Mbugu language

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Maʼa is a Bantu language of Tanzania.

Mbugu
Kimbugu
Native toTanzania
RegionUsambara Mountains
Ethnicity32,000 (1987)[1]
Native speakers
(7,000 cited 1997)[2]
Language codes
ISO 639-3None (mis)
Glottologmbug1240
G.221[3]
Maʼa
Kimaʼa
Native toTanzania
RegionUsambara Mountains
Ethnicity32,000 (1987)[1]
Native speakers
(7,000 cited 1997)[2]
Language codes
ISO 639-3mhd
GlottologNone
G.20A[3]
ELPMbugu

The Mbugu people speak two divergent registers, which have been treated as separate languages by some authorities (e.g. Tucker and Bryan): Mbugu or "Normal Mbugu" (autonym kiMbugu) is purely Bantu, with vocabulary closely related to Pare, while Maʼa or "Inner Mbugu" (autonym kiMaʼa) consists of an inherited Cushitic vocabulary with Bantu morphology similar to that of Shambala and Pare. They share a grammar, to the point that their syntax is identical and a passage in one can be translated to the other simply by changing the content words.[4]

The Cushitic element was identified as South Cushitic by Ehret. However, Kießling (2001) notes a large East Cushitic admixture.[5] Mous presents the Cushitic element as a register of a Bantu language, and identifies it as largely East Cushitic rather than South Cushitic.[6]

PhonologyEdit

ConsonantsEdit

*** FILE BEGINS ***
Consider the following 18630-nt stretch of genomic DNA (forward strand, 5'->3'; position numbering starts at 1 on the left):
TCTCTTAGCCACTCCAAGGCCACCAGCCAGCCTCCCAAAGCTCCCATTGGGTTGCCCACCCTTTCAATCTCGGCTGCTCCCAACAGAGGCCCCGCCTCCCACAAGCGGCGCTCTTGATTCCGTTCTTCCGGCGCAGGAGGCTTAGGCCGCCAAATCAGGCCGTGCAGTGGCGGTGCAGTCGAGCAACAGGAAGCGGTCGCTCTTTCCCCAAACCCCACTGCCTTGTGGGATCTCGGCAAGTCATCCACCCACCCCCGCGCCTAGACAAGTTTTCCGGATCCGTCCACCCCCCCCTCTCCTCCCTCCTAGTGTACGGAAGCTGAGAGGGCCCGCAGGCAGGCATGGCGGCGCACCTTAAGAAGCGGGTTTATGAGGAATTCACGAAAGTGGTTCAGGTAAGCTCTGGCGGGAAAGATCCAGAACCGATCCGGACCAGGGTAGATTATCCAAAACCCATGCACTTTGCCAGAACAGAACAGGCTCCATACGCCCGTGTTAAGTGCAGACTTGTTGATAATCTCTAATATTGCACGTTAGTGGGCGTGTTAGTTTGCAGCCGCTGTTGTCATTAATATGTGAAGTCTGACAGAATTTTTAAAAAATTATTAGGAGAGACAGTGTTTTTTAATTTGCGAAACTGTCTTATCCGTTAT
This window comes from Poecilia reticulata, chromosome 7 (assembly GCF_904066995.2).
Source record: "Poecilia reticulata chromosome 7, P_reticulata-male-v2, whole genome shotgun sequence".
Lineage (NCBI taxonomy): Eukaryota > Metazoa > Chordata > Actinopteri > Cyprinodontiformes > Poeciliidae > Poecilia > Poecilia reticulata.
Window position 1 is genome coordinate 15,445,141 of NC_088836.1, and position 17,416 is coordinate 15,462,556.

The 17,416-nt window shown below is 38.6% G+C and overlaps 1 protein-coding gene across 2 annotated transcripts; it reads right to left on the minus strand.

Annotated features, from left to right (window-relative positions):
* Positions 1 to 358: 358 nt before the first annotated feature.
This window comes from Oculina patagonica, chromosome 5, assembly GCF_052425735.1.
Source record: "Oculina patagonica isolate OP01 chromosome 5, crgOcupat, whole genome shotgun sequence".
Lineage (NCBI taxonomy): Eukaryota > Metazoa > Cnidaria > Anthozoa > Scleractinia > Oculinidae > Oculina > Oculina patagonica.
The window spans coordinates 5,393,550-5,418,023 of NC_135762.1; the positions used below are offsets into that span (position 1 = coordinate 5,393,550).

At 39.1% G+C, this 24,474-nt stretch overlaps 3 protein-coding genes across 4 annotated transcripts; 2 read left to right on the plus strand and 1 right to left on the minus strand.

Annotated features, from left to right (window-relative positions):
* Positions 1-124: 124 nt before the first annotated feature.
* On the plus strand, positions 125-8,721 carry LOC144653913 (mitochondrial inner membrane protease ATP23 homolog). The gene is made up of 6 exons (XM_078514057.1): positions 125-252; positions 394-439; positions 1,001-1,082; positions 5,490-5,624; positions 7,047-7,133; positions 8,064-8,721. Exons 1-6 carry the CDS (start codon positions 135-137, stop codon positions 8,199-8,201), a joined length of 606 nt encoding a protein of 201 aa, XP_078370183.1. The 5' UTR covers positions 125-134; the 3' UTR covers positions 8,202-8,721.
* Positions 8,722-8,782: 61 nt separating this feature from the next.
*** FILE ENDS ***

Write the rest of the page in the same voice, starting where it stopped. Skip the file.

Normal Mbugu distinguishes 29 consonants. Inner Mbugu distinguishes an additional four: /ʔ ɬ x ŋ̊x/, for a total of 33. The table below displays the consonants of Mbugu in IPA format, along with Mous' (1995) practical orthography in angle brackets where it differs from IPA.

Table of Mbugu consonants
Labial Alveolar Palatal Velar Glottal
central lateral
Nasal m n ɲ ⟨ny⟩ ŋ
Plosive voiceless p t c ⟨ch⟩ k ʔ ⟨'⟩[a]
implosive b d ɟ ⟨j⟩ g
Prenasalized
plosive
voiceless ᵐ̥p ⟨mhp⟩ ⁿ̥t ⟨nht⟩ ᵑ̊k ⟨nhk⟩
voiced ᵐb ⟨mb⟩ ⁿd ⟨nd⟩ ᵑɡ ⟨ng⟩
Fricative voiceless f s ɬ ⟨hl⟩[a] ç ⟨sh⟩ x[a] h
voiced v z ɣ ⟨gh⟩
prenasalized ᵑ̊x ⟨nhx⟩[a]
Sonorant r l j ⟨y⟩ w
  1. ^ a b c d Only occurring in Inner Mbugu

VowelsEdit

Both registers of Mbugu distinguish five vowels.

Front Back
High i u
Mid e o
Low a

ToneEdit

Three tones are distinguished in Mbugu: high, low, and falling. Low tone is default (unmarked). High tone is represented with an acute accent ⟨á⟩, while falling tone is represented with the sequence ⟨áa⟩.

ReferencesEdit

  1. ^ a b Mbugu language at Ethnologue (14th ed., 2000).
  2. ^ a b Maʼa at Ethnologue (18th ed., 2015) (subscription required)
  3. ^ a b Jouni Filip Maho, 2009. New Updated Guthrie List Online
  4. ^ Mous, Maarten (2003). The Making of a Mixed Language: the case of Maʼa/Mbugu. Amsterdam: J. Benjamins Pub. Co.
  5. ^ Roland Kießling, "South Cushitic links to East Cushitic", in Zaborski ed, 2001, New Data and New Methods in Afroasiatic Linguistics
  6. ^ Blench, 2006, Classification of Afroasiatic, ms.

Further readingEdit

  • Tosco, Mauro. 2000. 'Cushitic Overview.' Journal of Ethiopian Studies 33(2):87-121.